Up to 70 percent of nursing home residents receive an antibiotic during a year and up to 75 percent of antibiotics are prescribed incorrectly.¹
The Centers for Medicare & Medicaid Services (CMS) has finalized a new rule that will require nursing homes to have an antibiotic stewardship program. Join adult infectious disease doctor, Sarah Kabbani, MD, MSc, a medical officer with CDC’s Office of Antibiotic Stewardship for a discussion of CDC’s Core Elements of Antibiotic Stewardship for Nursing Homes.
Upon completion of the WebEx, participants will be able to:
- Highlight the importance of antibiotic stewardship in nursing homes and in new regulations
- Define the core elements of antibiotic stewardship in nursing homes
- Discuss actions that can be taken to promote stewardship activities
Sarah Kabbani, MD, MSc, is an adult infectious disease physician and a medical officer in the Office of Antibiotic Stewardship, Division of Healthcare Quality Promotion, National Center for Emerging and Zoonotic Infectious Diseases, Centers for Disease Control and Prevention. Dr. Kabbani completed her internal medicine residency at Wayne State University in Michigan. After working as an academic hospitalist for two years at Beaumont Health System, she joined Emory University in 2011 for her post-doctoral infectious disease fellowship. During her fellowship, she completed a Master of Science in Clinical Research at Emory working with population surveillance data.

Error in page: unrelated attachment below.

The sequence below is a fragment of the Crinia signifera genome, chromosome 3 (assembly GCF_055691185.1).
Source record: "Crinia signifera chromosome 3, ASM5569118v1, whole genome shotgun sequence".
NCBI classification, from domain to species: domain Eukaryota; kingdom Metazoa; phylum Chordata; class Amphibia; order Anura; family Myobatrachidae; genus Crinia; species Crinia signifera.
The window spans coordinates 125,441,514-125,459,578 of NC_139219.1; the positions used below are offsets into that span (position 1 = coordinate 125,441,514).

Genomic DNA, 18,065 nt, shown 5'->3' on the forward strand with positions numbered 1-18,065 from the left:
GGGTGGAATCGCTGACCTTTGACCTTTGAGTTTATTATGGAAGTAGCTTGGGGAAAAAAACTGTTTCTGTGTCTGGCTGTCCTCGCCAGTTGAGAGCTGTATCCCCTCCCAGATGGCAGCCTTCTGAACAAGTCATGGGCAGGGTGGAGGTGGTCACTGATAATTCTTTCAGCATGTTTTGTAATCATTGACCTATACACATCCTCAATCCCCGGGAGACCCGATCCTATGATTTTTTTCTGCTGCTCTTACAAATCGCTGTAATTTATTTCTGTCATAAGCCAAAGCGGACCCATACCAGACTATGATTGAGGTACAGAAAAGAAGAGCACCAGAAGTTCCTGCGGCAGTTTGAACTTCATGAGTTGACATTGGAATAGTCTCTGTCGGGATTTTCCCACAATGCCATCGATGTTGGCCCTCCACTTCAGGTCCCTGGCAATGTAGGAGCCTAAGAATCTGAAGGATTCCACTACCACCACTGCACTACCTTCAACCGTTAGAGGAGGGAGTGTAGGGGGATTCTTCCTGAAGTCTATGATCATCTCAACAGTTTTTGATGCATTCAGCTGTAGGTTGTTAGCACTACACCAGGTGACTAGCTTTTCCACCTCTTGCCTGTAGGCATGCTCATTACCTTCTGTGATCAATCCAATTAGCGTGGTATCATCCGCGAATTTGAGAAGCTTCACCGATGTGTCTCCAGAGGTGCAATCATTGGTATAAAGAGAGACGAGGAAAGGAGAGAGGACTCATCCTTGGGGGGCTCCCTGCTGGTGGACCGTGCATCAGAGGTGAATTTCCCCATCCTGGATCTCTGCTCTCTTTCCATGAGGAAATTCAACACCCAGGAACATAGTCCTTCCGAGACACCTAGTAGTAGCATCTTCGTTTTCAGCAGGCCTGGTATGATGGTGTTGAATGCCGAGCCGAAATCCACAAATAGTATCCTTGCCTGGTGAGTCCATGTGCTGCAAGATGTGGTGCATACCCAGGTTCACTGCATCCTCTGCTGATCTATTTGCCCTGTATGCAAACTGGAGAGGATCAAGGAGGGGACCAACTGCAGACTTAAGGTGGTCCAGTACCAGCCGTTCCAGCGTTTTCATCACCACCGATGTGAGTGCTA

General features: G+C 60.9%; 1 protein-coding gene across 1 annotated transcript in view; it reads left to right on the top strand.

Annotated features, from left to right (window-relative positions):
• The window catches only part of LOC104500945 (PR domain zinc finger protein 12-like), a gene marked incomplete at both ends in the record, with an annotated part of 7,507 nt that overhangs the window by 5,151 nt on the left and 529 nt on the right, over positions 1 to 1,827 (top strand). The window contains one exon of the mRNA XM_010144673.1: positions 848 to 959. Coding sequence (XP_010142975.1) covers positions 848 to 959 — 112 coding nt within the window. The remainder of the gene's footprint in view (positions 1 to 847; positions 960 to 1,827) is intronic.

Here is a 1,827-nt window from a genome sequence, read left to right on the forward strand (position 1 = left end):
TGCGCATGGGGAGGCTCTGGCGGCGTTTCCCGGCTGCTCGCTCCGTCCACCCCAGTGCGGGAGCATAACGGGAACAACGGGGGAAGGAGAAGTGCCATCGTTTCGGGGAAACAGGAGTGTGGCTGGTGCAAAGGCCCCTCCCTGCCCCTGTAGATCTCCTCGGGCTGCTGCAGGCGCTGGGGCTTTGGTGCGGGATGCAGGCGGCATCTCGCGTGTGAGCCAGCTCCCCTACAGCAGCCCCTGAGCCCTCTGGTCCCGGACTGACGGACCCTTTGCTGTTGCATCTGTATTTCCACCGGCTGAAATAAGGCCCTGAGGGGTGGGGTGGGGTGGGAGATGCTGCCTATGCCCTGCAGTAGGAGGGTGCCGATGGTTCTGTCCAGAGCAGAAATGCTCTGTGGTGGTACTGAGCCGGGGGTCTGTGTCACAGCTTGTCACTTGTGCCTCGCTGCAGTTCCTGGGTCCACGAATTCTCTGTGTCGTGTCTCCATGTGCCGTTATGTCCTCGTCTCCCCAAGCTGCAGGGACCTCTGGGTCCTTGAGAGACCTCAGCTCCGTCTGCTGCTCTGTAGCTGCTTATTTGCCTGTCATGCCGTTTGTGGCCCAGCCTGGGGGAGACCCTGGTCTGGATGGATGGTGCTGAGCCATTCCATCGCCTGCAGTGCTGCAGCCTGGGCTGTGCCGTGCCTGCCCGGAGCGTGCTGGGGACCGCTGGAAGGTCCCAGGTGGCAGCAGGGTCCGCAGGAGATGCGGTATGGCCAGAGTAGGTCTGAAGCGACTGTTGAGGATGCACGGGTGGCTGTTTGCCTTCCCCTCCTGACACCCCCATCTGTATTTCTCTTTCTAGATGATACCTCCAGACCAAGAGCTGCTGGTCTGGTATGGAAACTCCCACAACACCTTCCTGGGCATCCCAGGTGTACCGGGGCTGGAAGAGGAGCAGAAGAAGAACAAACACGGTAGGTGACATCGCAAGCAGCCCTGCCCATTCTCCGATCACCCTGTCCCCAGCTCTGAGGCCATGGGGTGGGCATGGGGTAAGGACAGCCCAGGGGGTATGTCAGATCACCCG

Dr. Kabbani was awarded an NIH T32 training grant in vaccinology. In 2016, she joined the Office of Antibiotic Stewardship as a medical officer, where her areas of concentration include older adult and long-term care antibiotic stewardship.
Brought to you by the Great Plains Quality Innovation Network, the QIN-QIO serving Kansas, Nebraska, North Dakota and South Dakota in partnership with the QIN-QIOs serving Alaska, Colorado, Hawaii, Illinois, Iowa, Minnesota, Michigan, Montana, Nevada, New Mexico, Oregon, Utah, Wisconsin and Wyoming.